• Publications
  • Influence
Phylogenomic methods outperform traditional multi-locus approaches in resolving deep evolutionary history: a case study of formicine ants
This comparative study highlights both the promise and limitations of UCEs for insect phylogenomics, and will prove useful to the growing number of evolutionary biologists considering the transition from Sanger to next-generation sequencing approaches. Expand
A revised phylogenetic classification of the ant subfamily Formicinae (Hymenoptera: Formicidae), with resurrection of the genera Colobopsis and Dinomyrmex.
The classification of the ant subfamily Formicinae is revised to reflect findings from a recent molecular phylogenetic study and complementary morphological investigations to ensure monophyly of this large, cosmopolitan genus. Expand
Sequence Capture and Phylogenetic Utility of Genomic Ultraconserved Elements Obtained from Pinned Insect Specimens
The promise of the UCE approach for large-scale projects in insect phylogenomics using museum specimens is discussed, with breakpoints in the data indicating a decrease of the initial detrimental effect of specimen age on pre- and post-library DNA concentration and UCE contig length starting around 21–39 years after preservation. Expand
Acrobat ants go global--origin, evolution and systematics of the genus Crematogaster (Hymenoptera: Formicidae).
  • B. Blaimer
  • Biology, Medicine
  • Molecular phylogenetics and evolution
  • 1 November 2012
It is suggested that Crematogaster ants possess exceptional dispersal and colonization abilities, and the need for detailed investigations of traits that have contributed to the global evolutionary success of these ants is emphasized. Expand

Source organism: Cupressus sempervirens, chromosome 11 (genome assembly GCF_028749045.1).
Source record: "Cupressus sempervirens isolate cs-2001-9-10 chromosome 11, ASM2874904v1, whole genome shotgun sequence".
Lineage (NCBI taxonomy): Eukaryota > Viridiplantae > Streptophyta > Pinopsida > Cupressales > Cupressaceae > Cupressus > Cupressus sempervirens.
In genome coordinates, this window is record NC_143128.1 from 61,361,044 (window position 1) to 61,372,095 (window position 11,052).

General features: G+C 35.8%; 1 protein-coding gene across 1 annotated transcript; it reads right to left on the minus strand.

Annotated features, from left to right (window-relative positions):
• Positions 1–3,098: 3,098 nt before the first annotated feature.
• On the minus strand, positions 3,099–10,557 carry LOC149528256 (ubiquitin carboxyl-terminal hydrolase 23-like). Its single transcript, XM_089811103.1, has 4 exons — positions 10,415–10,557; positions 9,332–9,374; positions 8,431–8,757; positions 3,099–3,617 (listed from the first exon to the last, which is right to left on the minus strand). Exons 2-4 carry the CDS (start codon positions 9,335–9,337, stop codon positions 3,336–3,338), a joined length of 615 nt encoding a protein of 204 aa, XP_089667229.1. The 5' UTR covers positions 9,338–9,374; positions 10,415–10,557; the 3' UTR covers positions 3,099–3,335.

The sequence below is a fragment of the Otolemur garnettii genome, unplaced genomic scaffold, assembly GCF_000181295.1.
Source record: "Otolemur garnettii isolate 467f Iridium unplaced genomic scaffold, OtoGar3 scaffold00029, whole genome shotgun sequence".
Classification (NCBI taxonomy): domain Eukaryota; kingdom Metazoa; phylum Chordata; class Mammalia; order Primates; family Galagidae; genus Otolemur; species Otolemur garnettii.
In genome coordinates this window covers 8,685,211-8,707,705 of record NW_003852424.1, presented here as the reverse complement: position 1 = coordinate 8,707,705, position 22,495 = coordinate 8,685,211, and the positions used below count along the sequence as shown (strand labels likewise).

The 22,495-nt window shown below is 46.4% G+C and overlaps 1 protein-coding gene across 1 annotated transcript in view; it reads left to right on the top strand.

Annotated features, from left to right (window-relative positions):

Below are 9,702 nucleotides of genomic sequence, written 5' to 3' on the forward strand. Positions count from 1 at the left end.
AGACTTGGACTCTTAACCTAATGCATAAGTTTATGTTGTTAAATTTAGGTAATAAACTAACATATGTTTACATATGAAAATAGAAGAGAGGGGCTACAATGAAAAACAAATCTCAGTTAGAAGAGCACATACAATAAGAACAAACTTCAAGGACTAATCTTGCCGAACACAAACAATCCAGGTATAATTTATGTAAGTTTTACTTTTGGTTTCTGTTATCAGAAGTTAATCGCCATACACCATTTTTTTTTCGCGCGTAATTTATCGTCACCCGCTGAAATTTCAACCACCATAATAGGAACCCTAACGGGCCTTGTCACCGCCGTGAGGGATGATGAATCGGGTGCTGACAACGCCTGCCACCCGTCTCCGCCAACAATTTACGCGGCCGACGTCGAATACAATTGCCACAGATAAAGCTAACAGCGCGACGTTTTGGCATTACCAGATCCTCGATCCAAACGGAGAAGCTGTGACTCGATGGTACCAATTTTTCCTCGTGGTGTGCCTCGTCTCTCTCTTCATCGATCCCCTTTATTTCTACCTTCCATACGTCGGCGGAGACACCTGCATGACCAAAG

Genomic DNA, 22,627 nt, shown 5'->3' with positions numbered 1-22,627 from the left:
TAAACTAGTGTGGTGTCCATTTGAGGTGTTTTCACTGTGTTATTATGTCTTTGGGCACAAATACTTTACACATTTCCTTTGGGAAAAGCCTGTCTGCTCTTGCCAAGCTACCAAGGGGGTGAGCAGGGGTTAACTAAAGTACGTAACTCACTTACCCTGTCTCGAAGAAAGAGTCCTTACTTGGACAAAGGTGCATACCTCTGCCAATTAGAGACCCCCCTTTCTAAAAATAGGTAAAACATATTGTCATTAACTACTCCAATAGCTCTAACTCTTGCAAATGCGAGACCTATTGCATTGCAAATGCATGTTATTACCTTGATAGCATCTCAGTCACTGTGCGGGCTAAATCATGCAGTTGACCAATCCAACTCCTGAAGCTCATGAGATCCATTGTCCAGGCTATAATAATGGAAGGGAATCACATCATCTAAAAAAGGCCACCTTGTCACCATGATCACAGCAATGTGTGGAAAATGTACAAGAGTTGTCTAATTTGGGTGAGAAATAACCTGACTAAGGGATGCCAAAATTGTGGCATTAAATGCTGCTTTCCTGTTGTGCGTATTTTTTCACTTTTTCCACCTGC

A subgeneric revision of Crematogaster and discussion of regional species-groups (Hymenoptera: Formicidae)
An improvement of the previous subgeneric classification and recognize two subgenera based upon a concurrent molecular study of the global diversity of these ants, Orthocrema and Crematogaster sensu stricto, based upon the worker caste. Expand
How do cuticular hydrocarbons evolve? Physiological constraints and climatic and biotic selection pressures act on a complex functional trait
This study is, to its knowledge, the first to show systematic impacts of physiological, climatic and biotic factors on quantitative CHC composition across a global, multi-species dataset, and demonstrate how they jointly shape CHC profiles. Expand
Paleotropical Diversification Dominates the Evolution of the Hyperdiverse Ant Tribe Crematogastrini (Hymenoptera: Formicidae)
A genus-level phylogeny for Crematogastrini provides insights into the diversification and evolution of one of the most diverse clades of ants, and the division of the tribe into well-supported genus-group lineages sets the stage for more detailed species-level investigations. Expand
Phylogenomics, biogeography and diversification of obligate mealybug-tending ants in the genus Acropyga.
Ancestral state reconstructions indicate that Old World Acropyga species have diversified mainly in close association with xenococcines from the genus Eumyrmococcus, although present-day associations also involve other mealybug genera. Expand
Taxonomy and species-groups of the subgenus Crematogaster ( Orthocrema) in the Malagasy region (Hymenoptera, Formicidae)
The species-level taxonomy of the subgenus Crematogaster (Orthocrema) in the Malagasy region is evaluated with both morphological data from worker and queen ants and genetic data from three nuclear markers, which support the existence of six Orthocrema species. Expand
The impact of GC bias on phylogenetic accuracy using targeted enrichment phylogenomic data.
It is reported the first evidence that GC biased gene conversion may contribute to topological incongruence in studies based on ultraconserved elements. Expand